Wednesday 1 January 2014

A dawn of cornflowers (and public domain) ... but only somewhere

A blogger's beloved poet: Sylvia Plath
Poetry-lovers will know that "a dawn of cornflowers" is taken from Sylvia Plath's beautiful poem Poppies in October. I have always been a devoted admirer of Sylvia's poetry, and - little known fact - I happened to live (very happily) in her same room when I was an LLM student at Newnham College in Cambridge (UK). 

Sylvia Plath in fact arrived there in 1955 on a Fulbright scholarship, and it was in Cambridge that - among other things - met "that big, dark, hunky boy", ie future (ex-) husband and Poet Laureate Ted Hughes [the story of their first encounter is told here: do read it!] 

Sylvia died in London in 1963 [she lived in the same flat at 23 Fitzroy Road, where also Irish poet WB Yeats had lived before her].

Copyright-wise, what does this date mean?

Well, it means that today Sylvia Plath's works enter the public domain [Happy Public Domain Day!], but only in those countries whose term of protection covers the life of the author and 50 years after his/her death.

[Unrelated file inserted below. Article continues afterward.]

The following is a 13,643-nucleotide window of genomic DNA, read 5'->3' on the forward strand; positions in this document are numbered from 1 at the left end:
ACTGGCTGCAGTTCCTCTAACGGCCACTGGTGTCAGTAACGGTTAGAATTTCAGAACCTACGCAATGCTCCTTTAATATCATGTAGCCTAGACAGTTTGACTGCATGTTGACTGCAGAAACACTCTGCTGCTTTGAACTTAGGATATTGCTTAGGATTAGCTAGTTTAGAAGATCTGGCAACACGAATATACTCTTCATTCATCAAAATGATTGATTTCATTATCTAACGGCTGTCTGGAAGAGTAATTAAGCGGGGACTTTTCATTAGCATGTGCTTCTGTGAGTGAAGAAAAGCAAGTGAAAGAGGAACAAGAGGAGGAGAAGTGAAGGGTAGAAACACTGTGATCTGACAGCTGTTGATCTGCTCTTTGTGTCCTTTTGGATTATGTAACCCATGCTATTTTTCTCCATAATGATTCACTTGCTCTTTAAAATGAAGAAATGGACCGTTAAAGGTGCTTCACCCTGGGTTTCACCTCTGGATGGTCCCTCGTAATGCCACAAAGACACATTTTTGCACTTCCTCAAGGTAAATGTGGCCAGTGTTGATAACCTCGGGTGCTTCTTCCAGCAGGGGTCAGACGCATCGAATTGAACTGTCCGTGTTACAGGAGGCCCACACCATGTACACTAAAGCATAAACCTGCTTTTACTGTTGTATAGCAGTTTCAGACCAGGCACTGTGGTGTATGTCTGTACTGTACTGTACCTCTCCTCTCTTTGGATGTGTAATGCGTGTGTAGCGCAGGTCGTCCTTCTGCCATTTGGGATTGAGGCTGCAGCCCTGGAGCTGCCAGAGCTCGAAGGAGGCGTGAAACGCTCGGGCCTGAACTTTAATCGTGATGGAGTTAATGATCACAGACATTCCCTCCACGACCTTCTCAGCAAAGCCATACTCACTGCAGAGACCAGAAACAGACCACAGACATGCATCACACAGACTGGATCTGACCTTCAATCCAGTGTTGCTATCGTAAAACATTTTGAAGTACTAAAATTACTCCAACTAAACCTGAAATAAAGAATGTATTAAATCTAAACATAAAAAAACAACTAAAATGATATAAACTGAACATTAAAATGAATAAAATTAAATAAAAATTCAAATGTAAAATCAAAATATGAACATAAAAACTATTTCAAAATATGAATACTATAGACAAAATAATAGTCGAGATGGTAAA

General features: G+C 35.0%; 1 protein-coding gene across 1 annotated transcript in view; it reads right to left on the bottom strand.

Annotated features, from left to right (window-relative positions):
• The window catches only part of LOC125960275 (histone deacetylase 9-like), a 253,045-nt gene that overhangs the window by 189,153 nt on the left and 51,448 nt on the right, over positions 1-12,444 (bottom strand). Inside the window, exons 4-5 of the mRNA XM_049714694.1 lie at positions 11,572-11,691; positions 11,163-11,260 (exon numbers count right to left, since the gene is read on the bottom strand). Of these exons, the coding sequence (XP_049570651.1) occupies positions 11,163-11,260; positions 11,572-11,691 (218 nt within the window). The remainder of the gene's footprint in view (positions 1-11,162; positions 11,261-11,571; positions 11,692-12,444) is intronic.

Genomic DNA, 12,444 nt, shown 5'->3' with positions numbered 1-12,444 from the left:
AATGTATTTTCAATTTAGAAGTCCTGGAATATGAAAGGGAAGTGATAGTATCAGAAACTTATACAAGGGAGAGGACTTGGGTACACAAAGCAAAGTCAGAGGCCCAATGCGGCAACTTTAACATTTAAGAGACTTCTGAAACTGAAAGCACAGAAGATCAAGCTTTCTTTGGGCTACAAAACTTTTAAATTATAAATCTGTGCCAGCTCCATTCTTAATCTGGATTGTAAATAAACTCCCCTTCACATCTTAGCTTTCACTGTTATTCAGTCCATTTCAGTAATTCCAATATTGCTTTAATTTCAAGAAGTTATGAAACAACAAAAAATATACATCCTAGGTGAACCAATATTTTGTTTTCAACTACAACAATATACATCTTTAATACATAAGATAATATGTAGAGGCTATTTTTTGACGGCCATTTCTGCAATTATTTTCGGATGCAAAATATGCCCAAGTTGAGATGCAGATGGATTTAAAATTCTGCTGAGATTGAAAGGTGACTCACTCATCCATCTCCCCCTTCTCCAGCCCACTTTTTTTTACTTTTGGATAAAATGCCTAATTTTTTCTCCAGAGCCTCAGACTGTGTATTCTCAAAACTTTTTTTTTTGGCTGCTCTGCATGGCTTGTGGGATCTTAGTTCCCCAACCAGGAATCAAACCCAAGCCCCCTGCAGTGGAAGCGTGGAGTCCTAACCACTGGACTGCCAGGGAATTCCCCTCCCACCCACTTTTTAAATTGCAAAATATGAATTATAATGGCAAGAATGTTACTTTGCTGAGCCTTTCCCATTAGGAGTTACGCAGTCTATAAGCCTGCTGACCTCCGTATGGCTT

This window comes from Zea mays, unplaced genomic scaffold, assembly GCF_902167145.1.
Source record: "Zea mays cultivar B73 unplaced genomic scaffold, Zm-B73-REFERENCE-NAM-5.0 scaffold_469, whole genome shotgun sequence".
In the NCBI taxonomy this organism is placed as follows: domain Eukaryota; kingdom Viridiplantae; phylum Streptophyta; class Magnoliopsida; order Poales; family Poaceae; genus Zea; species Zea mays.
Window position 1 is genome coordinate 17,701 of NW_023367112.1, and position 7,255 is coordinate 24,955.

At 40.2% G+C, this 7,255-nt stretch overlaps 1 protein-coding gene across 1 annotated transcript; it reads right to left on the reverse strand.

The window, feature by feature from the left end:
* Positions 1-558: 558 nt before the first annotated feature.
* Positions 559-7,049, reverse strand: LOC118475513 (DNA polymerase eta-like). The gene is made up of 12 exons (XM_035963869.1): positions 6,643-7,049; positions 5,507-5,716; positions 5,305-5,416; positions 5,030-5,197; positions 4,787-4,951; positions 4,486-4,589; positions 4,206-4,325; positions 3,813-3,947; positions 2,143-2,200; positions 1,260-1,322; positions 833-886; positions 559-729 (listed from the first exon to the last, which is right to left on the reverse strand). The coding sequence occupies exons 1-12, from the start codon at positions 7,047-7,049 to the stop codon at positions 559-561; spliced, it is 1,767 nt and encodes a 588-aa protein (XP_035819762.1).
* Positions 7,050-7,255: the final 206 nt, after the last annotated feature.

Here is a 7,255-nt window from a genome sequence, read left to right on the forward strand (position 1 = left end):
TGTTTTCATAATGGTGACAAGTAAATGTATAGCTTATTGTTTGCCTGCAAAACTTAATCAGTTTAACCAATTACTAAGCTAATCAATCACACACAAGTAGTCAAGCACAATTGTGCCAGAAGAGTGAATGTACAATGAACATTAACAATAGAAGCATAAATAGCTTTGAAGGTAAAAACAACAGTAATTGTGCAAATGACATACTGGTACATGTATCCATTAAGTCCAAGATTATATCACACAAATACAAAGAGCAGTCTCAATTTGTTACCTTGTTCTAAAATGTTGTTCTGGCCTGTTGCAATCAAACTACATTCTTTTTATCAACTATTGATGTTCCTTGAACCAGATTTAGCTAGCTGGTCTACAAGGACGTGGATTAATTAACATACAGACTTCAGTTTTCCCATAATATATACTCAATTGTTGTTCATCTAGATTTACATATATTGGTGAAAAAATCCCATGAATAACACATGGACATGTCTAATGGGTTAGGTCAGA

This is the case, for instance, of Canada, many countries in Africa, the Caribbean, and Asia. However, it is not the case of many other countries, including the US and Member States of the European Union, whose general term of protection is life of the author plus 70 years. 

For a map of copyright term around the world, see here.
Do you wish to know who else is in the Public Domain class of 2014? Click here.
A conversation about Sylvia Plath's (neglected) 50th death anniversary is available here.

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